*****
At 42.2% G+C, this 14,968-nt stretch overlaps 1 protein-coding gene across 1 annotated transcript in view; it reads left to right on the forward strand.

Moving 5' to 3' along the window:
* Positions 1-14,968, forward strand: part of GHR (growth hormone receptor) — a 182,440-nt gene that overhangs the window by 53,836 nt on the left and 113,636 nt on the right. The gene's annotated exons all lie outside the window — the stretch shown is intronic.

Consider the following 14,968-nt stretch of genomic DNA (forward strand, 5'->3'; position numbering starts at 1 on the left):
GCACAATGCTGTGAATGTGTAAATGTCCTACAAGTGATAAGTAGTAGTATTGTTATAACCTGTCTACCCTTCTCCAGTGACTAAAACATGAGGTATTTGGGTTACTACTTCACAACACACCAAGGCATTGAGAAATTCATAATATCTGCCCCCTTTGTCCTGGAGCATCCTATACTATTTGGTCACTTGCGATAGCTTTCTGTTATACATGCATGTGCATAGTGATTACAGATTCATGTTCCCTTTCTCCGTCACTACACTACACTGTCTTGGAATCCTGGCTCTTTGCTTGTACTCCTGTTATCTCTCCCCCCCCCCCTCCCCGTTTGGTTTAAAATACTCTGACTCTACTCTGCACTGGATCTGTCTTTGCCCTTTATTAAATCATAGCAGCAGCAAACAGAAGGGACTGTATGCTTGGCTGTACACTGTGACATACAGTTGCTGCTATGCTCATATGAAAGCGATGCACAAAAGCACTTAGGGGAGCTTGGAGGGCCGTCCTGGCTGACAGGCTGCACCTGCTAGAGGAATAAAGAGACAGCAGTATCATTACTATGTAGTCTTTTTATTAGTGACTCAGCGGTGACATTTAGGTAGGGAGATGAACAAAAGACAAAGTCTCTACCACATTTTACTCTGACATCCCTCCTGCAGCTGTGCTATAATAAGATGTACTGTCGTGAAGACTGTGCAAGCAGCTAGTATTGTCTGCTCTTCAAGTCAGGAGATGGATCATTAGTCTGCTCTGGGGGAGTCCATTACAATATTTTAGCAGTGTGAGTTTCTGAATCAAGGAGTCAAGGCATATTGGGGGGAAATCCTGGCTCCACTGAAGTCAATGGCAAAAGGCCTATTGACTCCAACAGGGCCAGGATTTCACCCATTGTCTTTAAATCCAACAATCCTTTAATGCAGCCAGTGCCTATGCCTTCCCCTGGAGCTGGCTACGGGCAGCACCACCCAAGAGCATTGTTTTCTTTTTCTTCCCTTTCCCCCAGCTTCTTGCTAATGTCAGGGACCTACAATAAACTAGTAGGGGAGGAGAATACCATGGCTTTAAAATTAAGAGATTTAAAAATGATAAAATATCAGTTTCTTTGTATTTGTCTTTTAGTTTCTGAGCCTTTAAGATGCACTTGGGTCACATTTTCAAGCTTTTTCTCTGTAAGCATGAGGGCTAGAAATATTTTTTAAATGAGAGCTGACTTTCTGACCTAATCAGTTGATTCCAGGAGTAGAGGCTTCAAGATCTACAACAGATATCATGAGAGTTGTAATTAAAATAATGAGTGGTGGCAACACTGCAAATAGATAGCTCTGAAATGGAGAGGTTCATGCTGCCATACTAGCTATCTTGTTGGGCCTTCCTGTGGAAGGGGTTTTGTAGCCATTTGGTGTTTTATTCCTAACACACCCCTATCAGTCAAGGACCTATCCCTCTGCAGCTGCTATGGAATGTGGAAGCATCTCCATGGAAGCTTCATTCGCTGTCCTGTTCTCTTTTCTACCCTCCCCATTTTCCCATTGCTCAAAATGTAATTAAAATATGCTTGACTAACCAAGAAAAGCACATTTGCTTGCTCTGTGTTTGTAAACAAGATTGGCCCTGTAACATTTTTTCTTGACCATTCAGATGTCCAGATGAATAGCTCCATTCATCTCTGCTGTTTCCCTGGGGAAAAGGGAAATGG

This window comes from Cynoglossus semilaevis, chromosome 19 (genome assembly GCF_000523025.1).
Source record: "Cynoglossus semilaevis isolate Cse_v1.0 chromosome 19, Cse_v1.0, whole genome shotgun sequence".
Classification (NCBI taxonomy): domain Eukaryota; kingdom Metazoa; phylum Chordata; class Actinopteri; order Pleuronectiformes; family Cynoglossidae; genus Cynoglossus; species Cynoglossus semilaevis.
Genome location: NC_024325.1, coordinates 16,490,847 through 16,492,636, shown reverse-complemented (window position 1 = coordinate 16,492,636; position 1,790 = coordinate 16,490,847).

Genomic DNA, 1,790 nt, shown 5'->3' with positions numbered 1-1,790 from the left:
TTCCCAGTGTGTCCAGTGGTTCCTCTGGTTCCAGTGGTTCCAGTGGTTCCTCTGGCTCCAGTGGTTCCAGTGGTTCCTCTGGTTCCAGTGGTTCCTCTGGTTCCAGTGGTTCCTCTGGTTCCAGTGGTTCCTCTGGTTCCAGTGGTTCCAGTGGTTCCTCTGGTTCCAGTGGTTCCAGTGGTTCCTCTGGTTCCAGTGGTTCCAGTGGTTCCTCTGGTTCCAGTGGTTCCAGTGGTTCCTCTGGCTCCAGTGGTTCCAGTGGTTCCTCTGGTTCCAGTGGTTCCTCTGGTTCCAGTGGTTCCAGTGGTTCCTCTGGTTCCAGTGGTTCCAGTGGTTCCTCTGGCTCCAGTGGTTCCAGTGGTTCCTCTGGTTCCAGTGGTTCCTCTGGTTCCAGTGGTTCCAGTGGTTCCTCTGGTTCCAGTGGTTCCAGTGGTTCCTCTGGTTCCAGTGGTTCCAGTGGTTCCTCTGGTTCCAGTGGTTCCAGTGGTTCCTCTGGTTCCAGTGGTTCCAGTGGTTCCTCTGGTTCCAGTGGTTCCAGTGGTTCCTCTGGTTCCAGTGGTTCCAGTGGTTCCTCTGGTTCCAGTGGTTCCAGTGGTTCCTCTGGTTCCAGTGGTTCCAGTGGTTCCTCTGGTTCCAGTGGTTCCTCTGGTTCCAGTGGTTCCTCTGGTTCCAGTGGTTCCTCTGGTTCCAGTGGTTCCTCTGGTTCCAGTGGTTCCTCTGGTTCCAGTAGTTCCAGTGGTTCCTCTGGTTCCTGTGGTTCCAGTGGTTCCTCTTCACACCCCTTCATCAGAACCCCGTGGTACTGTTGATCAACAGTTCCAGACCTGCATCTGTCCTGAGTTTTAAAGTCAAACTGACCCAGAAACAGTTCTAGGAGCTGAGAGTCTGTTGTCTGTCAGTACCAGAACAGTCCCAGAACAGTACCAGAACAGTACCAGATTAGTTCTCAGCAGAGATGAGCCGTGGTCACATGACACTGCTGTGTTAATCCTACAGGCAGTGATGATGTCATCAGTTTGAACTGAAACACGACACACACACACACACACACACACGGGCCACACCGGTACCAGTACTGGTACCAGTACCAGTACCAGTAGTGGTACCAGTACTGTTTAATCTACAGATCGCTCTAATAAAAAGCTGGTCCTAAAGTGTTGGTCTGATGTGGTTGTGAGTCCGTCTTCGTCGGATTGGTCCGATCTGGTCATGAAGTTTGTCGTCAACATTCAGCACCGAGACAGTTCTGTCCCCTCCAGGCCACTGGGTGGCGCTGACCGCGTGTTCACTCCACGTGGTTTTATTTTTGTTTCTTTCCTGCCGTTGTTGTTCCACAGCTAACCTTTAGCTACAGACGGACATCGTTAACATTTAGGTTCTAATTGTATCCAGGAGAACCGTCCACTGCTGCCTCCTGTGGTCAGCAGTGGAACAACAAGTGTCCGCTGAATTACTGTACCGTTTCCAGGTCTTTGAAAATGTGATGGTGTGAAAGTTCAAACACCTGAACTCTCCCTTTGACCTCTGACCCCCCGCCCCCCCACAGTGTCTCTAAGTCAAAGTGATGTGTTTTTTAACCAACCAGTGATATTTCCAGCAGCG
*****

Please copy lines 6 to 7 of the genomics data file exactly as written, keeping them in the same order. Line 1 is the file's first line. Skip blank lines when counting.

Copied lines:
This window comes from Cynoglossus semilaevis, chromosome 19 (genome assembly GCF_000523025.1).
Source record: "Cynoglossus semilaevis isolate Cse_v1.0 chromosome 19, Cse_v1.0, whole genome shotgun sequence".